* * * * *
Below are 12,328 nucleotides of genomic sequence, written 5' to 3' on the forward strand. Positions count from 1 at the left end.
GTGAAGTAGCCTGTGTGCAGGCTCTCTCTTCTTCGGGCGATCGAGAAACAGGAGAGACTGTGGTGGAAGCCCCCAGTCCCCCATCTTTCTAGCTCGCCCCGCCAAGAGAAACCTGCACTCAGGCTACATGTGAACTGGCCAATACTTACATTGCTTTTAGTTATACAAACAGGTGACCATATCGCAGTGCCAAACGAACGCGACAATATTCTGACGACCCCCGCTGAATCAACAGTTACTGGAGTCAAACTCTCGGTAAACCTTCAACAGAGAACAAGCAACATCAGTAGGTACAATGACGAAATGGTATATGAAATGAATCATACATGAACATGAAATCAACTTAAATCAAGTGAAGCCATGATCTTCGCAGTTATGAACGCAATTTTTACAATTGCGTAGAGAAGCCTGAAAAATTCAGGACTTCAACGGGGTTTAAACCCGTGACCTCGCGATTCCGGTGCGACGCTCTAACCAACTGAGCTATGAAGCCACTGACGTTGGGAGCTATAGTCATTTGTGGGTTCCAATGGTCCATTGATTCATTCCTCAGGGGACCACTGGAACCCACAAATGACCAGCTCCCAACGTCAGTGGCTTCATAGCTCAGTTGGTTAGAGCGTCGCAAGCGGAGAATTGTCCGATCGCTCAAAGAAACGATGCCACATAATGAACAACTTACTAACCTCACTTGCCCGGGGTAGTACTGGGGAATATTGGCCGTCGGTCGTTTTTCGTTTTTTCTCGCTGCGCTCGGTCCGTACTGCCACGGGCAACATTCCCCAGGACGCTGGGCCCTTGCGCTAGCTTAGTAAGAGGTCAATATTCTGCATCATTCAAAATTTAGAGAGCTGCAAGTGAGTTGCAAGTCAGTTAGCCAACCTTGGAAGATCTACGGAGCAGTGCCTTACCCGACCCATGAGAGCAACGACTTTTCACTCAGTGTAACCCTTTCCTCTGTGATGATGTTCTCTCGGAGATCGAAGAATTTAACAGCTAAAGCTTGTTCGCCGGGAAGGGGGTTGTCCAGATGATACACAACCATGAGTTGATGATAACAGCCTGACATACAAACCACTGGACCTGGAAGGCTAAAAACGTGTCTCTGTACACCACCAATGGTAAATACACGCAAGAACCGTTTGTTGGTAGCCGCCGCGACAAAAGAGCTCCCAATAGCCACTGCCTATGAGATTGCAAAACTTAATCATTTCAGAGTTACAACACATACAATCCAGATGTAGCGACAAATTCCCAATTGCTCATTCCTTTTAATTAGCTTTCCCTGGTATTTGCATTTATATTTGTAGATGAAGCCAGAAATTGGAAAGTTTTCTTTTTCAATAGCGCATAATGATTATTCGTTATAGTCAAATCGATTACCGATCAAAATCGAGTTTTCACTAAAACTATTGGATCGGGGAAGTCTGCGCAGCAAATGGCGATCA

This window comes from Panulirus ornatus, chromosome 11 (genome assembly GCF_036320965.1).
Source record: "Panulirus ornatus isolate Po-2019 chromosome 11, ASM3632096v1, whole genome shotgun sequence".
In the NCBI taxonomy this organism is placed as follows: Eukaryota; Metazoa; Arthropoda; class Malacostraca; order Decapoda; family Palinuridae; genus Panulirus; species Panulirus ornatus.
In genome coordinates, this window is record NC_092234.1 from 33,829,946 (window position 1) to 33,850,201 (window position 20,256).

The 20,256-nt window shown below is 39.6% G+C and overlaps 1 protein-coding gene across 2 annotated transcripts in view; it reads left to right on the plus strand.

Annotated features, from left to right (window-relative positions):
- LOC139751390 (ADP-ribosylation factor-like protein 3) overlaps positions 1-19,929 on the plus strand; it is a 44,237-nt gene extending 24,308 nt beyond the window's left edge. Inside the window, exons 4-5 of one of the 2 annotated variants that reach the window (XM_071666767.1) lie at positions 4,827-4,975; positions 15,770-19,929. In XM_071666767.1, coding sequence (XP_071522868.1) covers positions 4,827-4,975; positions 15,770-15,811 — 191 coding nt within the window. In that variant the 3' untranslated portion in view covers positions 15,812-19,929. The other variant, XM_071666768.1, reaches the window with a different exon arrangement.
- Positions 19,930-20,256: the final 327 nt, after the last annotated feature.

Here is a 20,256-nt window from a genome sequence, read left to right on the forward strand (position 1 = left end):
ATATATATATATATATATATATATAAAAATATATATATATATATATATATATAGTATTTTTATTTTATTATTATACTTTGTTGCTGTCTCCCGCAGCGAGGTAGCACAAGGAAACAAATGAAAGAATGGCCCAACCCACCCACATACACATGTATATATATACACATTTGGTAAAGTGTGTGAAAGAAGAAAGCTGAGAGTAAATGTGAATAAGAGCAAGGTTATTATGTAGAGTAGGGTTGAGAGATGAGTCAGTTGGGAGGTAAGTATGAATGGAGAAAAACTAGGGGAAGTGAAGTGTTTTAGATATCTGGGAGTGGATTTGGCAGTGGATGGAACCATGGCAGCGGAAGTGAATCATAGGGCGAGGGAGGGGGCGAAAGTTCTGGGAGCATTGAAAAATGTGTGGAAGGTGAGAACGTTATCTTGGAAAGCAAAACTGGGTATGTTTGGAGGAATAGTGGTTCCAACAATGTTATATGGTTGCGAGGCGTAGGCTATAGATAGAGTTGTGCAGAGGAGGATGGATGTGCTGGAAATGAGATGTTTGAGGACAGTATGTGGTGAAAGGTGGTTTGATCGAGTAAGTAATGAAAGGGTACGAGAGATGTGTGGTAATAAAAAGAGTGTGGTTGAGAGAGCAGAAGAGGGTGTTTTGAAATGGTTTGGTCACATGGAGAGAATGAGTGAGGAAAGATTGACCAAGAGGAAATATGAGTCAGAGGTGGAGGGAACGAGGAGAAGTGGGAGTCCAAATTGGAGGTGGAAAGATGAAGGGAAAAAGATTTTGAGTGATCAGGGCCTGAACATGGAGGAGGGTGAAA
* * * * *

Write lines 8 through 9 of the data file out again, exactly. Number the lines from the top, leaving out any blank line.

Annotated features, from left to right (window-relative positions):
- LOC139751390 (ADP-ribosylation factor-like protein 3) overlaps positions 1-19,929 on the plus strand; it is a 44,237-nt gene extending 24,308 nt beyond the window's left edge. Inside the window, exons 4-5 of one of the 2 annotated variants that reach the window (XM_071666767.1) lie at positions 4,827-4,975; positions 15,770-19,929. In XM_071666767.1, coding sequence (XP_071522868.1) covers positions 4,827-4,975; positions 15,770-15,811 — 191 coding nt within the window. In that variant the 3' untranslated portion in view covers positions 15,812-19,929. The other variant, XM_071666768.1, reaches the window with a different exon arrangement.